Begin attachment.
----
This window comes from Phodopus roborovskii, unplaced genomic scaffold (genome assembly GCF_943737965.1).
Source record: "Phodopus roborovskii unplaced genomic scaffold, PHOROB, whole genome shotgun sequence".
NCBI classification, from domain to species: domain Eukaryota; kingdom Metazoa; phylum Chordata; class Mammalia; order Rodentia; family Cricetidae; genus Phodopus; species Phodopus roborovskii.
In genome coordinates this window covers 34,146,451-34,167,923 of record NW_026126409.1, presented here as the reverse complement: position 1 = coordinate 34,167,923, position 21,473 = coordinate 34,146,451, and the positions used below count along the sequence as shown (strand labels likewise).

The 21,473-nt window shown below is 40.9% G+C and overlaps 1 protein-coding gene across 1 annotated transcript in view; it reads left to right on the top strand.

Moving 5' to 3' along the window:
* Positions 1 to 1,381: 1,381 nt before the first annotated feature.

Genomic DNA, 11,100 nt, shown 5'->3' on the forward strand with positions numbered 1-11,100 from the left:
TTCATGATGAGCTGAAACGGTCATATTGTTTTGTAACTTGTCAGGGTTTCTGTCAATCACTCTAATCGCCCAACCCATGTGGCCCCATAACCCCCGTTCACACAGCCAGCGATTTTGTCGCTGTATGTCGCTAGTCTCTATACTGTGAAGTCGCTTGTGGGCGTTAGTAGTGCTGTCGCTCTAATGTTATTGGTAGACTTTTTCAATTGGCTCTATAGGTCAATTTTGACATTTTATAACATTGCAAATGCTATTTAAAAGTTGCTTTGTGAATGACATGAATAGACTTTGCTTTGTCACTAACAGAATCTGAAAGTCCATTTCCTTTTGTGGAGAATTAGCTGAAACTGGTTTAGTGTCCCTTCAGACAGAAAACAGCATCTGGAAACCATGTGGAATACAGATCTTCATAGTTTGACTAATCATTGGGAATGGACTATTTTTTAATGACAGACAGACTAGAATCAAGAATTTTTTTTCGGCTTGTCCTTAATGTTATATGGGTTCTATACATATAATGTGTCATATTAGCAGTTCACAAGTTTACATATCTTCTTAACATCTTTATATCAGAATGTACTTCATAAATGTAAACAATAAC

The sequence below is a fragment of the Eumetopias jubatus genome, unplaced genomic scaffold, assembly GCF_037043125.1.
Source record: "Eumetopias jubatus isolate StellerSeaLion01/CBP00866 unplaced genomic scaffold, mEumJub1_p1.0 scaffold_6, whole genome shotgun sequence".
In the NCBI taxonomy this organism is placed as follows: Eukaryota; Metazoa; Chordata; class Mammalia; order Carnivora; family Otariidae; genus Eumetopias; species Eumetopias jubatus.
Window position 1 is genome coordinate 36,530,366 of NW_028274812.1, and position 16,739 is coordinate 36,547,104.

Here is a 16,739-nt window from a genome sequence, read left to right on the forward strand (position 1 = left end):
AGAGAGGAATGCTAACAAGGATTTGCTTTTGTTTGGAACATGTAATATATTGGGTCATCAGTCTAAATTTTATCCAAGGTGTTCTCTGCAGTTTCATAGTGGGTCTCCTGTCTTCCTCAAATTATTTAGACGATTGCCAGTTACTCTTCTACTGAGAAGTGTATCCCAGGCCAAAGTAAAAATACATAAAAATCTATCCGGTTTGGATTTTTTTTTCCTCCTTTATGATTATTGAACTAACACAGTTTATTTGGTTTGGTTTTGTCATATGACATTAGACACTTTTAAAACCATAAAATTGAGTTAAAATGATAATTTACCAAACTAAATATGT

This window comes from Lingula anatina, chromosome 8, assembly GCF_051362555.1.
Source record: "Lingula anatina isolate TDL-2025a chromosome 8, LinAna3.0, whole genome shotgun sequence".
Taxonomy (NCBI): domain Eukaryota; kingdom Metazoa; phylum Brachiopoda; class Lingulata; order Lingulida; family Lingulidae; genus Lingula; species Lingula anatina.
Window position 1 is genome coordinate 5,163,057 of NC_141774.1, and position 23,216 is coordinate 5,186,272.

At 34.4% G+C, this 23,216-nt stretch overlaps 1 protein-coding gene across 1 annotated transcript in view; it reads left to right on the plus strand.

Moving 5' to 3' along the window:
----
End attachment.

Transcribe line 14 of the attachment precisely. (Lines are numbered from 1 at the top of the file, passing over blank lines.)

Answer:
Here is a 16,739-nt window from a genome sequence, read left to right on the forward strand (position 1 = left end):